In 1967 Günter Grass publicly acknowledged the great influence that author Alfred Döblin had on his work, in a speech given on the 10th anniversary of Döblin's death, "Über meinen Lehrer Döblin". In 1979 he followed up his words with action, establishing and funding the Alfred-Döblin-Preis, awarded every two years to an unpublished work of prose.
This year's winner, playwright Eugen Ruge, received the honor based on the manuscript of his debut novel, In Zeiten des abnehmenden Lichts, which follows a family of Communists from the 1950s to the years after the fall of the Berlin Wall. Ruge was presented with the prize on June 7 at Berlin's Akademie der Künste.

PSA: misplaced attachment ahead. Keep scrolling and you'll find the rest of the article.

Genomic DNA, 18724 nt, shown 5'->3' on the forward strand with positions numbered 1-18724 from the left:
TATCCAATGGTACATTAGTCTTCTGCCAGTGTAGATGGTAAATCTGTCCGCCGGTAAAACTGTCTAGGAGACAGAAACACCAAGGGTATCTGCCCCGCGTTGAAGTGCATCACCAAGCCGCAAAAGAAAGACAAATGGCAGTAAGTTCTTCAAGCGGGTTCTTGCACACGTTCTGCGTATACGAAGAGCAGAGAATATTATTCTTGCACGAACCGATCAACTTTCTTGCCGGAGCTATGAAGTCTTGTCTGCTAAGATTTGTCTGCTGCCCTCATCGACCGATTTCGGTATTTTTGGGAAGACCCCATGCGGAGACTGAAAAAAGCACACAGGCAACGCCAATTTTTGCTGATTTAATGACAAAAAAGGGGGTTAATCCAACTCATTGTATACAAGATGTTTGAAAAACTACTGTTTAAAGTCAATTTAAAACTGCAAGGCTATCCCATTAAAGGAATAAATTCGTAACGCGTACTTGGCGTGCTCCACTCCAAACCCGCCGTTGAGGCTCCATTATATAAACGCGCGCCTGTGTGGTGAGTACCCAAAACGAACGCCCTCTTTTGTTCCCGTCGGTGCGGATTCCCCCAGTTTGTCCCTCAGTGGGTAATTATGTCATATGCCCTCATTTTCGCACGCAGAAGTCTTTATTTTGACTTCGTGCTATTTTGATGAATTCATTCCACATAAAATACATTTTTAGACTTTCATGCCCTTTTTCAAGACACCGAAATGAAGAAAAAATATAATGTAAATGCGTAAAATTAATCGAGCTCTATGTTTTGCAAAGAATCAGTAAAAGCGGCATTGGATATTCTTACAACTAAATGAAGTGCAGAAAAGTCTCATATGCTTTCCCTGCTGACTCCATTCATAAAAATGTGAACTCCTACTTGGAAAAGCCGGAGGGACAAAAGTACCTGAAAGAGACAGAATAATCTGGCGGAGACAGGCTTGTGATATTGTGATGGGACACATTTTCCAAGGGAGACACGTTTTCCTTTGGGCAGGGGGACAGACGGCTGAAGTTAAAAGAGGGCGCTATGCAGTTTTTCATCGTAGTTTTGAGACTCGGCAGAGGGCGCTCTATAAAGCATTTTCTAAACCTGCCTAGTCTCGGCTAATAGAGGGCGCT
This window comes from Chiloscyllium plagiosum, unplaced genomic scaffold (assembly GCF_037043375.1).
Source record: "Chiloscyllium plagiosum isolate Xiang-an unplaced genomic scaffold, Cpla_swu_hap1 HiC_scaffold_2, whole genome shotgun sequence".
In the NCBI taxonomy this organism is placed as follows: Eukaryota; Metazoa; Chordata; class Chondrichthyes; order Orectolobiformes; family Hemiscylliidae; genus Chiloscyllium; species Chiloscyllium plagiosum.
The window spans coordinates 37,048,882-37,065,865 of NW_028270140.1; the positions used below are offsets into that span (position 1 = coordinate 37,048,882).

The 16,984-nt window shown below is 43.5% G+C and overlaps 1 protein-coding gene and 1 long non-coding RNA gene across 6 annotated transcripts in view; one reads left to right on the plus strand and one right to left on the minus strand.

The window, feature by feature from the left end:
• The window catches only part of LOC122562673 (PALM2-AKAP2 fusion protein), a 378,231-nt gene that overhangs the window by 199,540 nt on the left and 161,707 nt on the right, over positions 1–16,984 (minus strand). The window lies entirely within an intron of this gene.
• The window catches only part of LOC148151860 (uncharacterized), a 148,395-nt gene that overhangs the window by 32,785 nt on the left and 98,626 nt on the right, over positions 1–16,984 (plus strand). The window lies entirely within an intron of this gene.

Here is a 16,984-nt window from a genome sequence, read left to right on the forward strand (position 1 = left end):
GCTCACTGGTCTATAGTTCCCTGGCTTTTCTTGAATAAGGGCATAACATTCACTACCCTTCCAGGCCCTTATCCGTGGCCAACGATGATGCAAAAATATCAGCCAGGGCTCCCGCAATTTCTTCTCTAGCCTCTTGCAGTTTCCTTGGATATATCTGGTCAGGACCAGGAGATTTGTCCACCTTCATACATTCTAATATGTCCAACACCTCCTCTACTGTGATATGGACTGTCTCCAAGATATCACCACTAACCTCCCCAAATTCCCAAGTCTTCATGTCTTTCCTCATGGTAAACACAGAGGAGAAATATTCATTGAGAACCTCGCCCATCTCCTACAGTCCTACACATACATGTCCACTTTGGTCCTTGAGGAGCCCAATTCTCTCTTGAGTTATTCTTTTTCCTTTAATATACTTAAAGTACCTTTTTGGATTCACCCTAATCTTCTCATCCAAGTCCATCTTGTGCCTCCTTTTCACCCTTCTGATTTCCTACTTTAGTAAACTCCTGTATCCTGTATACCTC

Fellow nominees (chosen from 600 entrants) were Volker H. Altwasser, Zsuzsa Bánk, Thomas Hettche, Harriet Köhler und Michael Roes and you can hear each of them, including Eugen Ruge, read from their entries at literaturport.de. It's a great way to get a glimpse of what authors in Germany are working on, before these works even make it to print.